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(2) Critical Works.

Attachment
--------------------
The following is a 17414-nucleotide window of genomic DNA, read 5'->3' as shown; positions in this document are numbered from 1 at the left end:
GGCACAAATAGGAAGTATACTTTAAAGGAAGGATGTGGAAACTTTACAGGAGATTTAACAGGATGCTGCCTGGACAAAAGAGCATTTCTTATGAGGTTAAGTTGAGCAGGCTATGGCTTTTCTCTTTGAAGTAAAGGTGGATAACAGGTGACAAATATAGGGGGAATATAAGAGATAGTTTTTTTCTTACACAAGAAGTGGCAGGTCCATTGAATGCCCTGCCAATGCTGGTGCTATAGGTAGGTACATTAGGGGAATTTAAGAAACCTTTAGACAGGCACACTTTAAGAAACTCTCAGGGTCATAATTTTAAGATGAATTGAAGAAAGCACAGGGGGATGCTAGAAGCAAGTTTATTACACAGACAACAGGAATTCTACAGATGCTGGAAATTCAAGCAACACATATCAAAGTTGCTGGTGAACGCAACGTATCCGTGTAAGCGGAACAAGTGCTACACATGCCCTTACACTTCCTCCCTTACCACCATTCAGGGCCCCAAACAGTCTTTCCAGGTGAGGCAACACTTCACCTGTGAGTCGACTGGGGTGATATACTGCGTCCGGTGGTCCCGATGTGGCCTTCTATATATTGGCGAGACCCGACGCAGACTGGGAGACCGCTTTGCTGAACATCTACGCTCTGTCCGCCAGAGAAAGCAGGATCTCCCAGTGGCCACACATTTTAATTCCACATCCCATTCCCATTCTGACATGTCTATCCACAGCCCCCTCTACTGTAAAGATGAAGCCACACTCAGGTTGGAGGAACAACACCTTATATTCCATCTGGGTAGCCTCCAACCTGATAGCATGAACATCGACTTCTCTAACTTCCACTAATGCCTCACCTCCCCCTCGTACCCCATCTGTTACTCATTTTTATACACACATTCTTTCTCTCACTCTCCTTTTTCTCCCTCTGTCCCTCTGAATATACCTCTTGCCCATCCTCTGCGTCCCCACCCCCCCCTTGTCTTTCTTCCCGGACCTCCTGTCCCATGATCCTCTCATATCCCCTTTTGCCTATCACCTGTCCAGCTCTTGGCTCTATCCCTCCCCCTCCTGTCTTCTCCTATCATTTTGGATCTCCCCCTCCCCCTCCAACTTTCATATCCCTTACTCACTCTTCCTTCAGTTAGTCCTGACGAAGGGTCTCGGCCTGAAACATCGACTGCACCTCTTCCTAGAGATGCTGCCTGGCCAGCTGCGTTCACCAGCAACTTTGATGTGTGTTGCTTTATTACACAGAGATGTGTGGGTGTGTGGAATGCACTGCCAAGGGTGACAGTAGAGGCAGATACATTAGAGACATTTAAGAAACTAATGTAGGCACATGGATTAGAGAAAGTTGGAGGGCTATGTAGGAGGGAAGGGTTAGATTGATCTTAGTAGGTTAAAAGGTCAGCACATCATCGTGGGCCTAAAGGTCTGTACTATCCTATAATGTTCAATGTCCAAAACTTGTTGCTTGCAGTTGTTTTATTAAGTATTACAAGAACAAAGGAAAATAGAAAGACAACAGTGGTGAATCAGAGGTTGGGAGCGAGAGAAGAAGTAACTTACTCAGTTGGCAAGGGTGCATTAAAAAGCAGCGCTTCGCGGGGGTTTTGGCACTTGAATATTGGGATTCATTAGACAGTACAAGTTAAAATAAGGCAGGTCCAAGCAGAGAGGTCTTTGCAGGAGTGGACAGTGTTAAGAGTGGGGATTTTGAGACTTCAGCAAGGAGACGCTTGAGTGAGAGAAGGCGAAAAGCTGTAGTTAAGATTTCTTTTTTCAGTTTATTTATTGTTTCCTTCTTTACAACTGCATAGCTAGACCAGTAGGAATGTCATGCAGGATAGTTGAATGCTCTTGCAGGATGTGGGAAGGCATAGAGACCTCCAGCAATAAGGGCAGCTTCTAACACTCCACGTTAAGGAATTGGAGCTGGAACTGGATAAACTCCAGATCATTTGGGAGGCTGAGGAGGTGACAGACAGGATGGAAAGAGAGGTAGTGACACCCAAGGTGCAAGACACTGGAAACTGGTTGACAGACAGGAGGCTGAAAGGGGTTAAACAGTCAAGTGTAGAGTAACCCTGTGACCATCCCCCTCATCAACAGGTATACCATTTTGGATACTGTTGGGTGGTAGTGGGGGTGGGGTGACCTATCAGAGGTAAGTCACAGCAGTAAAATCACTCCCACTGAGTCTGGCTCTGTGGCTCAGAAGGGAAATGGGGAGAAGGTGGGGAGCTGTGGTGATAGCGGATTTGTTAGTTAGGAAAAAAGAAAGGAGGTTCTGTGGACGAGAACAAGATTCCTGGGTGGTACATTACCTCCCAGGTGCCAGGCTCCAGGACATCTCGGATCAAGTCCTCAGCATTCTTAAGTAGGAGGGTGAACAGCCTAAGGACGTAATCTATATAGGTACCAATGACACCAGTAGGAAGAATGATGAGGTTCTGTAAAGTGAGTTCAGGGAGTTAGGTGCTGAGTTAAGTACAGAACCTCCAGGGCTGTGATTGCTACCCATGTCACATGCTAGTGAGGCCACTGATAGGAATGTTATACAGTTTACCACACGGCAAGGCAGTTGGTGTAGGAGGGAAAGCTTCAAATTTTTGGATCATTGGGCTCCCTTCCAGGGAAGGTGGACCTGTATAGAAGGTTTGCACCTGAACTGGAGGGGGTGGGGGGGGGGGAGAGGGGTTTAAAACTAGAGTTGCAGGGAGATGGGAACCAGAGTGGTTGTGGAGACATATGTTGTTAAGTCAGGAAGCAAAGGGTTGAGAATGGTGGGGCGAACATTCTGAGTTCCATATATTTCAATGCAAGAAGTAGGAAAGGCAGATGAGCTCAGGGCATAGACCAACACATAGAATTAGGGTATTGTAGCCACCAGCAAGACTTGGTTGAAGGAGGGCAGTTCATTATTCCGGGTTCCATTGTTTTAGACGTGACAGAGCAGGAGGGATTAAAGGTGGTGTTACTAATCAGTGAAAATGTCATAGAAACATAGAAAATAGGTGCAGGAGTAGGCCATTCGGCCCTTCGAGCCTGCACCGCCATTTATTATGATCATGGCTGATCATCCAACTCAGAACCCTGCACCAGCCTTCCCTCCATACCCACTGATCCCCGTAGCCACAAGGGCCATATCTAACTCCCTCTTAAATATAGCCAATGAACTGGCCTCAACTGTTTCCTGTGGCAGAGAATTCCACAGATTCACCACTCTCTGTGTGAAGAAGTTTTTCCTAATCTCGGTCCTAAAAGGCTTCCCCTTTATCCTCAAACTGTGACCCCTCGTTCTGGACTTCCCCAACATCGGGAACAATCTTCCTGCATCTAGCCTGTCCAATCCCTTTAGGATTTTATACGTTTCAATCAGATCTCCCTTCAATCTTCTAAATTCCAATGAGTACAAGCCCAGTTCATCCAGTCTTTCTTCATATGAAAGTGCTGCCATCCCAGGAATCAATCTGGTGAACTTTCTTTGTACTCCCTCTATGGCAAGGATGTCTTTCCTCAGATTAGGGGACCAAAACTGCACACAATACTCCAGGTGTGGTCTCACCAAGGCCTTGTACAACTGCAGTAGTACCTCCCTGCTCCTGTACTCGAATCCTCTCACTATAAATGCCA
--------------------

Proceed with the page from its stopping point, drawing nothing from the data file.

The great critical work of Origen was the Hexapla or Six-columned Bible; an attempt to provide a revised text of the Septuagint translation of Old Testament Scripture. On this undertaking he is said to have spent eight-and-twenty years of his life, and to have acquired a knowledge of Hebrew in order to qualify himself for the task. Each page of this work consisted, with the exception to be noticed immediately, of six columns. In the first was placed the current Hebrew text; in the second, the same represented in Greek letters; in the third, the version of Aquila; in the fourth, that of Symmachus; in the fifth, the text of the LXX., as it existed at the time; and in the sixth, the version of Theodotion. Having come into possession also of certain other Greek translations of some of the books of Scripture, he added these in their appropriate place, so that the work presented in some parts the appearance of seven, eight, or nine columns, and was termed Heptapla, Octopla, or Enneapla, in consequence. He inserted critical marks in the text of the LXX., an asterisk to denote what ought to be added, and an obelus to denote what ought to be omitted; taking the additions chiefly from the version of Theodotion. The work, with the omission of the Hebrew column, and that representing the Hebrew in Greek letters, was termed Tetrapla; and with regard to it, it is uncertain whether it is to be considered a preliminary work on the part of Origen, undertaken by way of preparation for the larger, or merely as an excerpt from the latter. The whole extended, it is said, to nearly fifty volumes, and was, of course, far too bulky for common use, and too costly for transcription. It was placed in some repository in the city of Tyre, from which it was removed after Origen's death to the library at Cæsarea, founded by Pamphilus, the friend of Eusebius. It is supposed to have been burnt at the capture of Cæsarea by the Arabs in 653 a.d. The column, however, containing the version of the LXX. had been copied by Pamphilus and Eusebius, along with the critical marks of Origen, although, owing to carelessness on the part of subsequent transcribers, the text was soon again corrupted. The remains of this work were published by Montfaucon at Paris, 1713, 2 vols. folio; by Bahrdt at Leipsic in 1769; and is at present again in course of publication from the Clarendon press, Oxford, under the editorship of Mr. Field, who has made use of the Syriac-Hexaplar version, and has added various fragments not contained in prior editions. (For a full and critical account of this work, the English reader is referred to Dr. Sam. Davidson's Biblical Criticism, vol. i. ch. xii., which has been made use of for the above notice.)